The FBI is looking into land deals by the family of Wayne County Treasurer Eric Sabree, including an allegation that interest and penalties were waived on his son's delinquent properties, The Detroit News has learned.
Investigators have contacted a former Sabree staff member who complained to human resources about suspicious activity on the accounts of Sabree family properties, according to two sources familiar with the federal review. They would only speak on the condition of anonymity.
Sabree's lawyer said he was not aware of an FBI investigation, but he said it was discovered in 2017 that the treasurer's family underpaid taxes on their delinquent property bills by $13,000, which is around the time of events the former staffer describes in her complaint.
Thomas attributed the shortfall to a mistake by Sabree's staff involving about a dozen family properties. The treasurer's wife paid the bills on May 24, 2017 shortly after they were recalculated, he said.
“It is our position that nothing inappropriate was done by Mr. Sabree,” said attorney Philip Thomas. “It was a mistake.”
The disclosures of a federal inquiry and irregularities with his family's properties come amid a Wayne County ethics board review of Sabree's activities. It was sparked by a Detroit News investigation that, among other findings,showed a company Sabree founded and his wife participated in the county's tax foreclosure auction in violation of county rules.
Sabree responded to the ethics complaint earlier this week, denying any conflict of interest but expressing regret for his wife's purchases that may appear to run afoul of county policy.
His lawyer said Friday that he didn't know how the miscalculation of $13,000 with properties tied to Sabree happened or who found it. He said he was still gathering information and wasn't sure how far back the debt went back. Some of the properties included vacant lots on Wyoming and houses in Harper Woods, Thomas said, which Sabree's wife purchased from the annual tax auction.
The News asked Friday for a copy of the payment receipt, but Thomas declined to supply it because it contained his notes.
Sabree joined the office in 2011 as a deputy and has been treasurer since 2016. He makes $115,891 a year.
It is unclear if the FBI has launched a full investigation. FBI Special Agent Mara Schneider would neither confirm nor deny the existence of an investigation or discuss the bureau’s interest in the real estate dealings.
The News' investigation found, through multiple Freedom of Information Act requests, other county sales involving his son and nephew, along with family properties purchased at auction that later racked up enough tax debt that they could have been seized but weren't.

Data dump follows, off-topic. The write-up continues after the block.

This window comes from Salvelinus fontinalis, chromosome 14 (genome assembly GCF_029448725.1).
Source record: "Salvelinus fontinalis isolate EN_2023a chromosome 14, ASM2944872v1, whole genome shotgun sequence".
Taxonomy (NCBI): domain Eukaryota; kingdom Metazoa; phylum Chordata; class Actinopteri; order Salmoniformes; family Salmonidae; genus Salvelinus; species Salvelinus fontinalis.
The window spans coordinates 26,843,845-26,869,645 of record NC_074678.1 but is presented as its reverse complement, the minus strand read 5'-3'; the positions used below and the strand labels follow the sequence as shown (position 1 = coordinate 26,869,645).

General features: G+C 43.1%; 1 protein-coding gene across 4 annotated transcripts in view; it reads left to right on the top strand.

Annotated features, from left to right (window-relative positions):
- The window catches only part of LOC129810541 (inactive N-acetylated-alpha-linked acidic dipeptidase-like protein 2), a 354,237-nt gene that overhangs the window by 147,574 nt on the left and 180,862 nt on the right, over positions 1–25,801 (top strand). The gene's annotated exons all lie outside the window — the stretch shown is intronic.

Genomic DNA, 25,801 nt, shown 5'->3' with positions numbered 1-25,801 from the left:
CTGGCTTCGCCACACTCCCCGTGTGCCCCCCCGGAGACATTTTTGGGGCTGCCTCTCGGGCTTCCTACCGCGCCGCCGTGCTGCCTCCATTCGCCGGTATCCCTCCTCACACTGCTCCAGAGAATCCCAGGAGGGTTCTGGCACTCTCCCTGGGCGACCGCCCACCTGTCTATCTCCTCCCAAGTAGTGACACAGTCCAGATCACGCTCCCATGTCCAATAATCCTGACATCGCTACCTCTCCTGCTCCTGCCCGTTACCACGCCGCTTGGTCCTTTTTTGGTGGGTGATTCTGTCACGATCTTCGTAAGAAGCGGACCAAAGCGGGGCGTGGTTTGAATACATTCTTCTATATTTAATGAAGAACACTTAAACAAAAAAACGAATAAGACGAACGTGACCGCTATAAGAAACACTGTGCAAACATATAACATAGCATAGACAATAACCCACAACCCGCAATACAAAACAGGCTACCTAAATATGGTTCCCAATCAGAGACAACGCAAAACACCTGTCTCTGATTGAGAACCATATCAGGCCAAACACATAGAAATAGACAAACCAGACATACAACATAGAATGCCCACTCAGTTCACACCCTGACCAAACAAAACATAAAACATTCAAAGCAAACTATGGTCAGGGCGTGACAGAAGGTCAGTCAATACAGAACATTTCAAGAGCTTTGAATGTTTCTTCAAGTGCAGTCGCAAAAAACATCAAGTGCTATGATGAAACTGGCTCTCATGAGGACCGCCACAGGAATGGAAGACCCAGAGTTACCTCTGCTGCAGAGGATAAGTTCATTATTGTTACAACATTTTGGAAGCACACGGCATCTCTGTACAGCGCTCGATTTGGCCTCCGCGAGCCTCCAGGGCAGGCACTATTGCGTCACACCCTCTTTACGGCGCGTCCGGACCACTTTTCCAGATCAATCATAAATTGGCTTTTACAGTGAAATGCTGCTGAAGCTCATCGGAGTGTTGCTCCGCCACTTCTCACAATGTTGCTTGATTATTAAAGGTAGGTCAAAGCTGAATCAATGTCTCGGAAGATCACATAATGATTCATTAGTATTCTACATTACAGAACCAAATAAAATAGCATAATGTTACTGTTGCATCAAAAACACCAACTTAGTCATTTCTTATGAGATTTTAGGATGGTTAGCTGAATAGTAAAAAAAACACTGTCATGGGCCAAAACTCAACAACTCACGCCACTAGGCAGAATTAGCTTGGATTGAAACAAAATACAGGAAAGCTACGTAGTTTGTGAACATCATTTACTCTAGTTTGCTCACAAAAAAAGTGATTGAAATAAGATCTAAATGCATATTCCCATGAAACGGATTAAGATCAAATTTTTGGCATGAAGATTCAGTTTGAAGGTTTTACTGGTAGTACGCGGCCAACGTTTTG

The former staffer sent a complaint in February 2018 detailing the allegations to Steve Mahlin, Wayne County's director of the county's personnel and human resources department, which The News obtained through the Freedom of Information Act.
The former clerical employee alleges that Sabree requested she reapply interest and penalties to his son's delinquent properties.
"Once I started to process a few, I noticed it was for his son," the woman wrote in the email. "This made me very uncomfortable."
Sabree later gave her an explanation of "why he waived" the interest and penalties, but "I didn't believe it," she wrote.
"I told him all I wanted was not to be asked to do something like this in the future."
The staffer's complaint was referred to the Wayne County Prosecutor's Office, which determined it had a conflict of interest. The treasurer's office funds the prosecutor's office.
The employee wasn't sent notice of that decision until a year later, the same day The News published the investigation into Sabree's family real estate dealings.
The prosecutor's office sent her a letter detailing their belief of a conflict of interest and recommending she contact the Michigan State Police. The number they suggested she call was a fax number.
The former staffer sent the complaint to human resources after she put in a request to rejoin the treasurer's office and was denied, in part because she was told she had confrontations with coworkers. She had left the office for another job but it didn't pan out, she wrote.
The former staffer said in the complaint that she believed she was blocked from returning because she expressed concern over Sabree's son's interest and penalties.
Sabree's lawyer, Thomas, said he wasn’t aware of the specific allegation by the female staffer regarding Sabree’s son’s properties.
Taxes are often recalculated at the treasurer’s office to correct mistakes, Thomas said.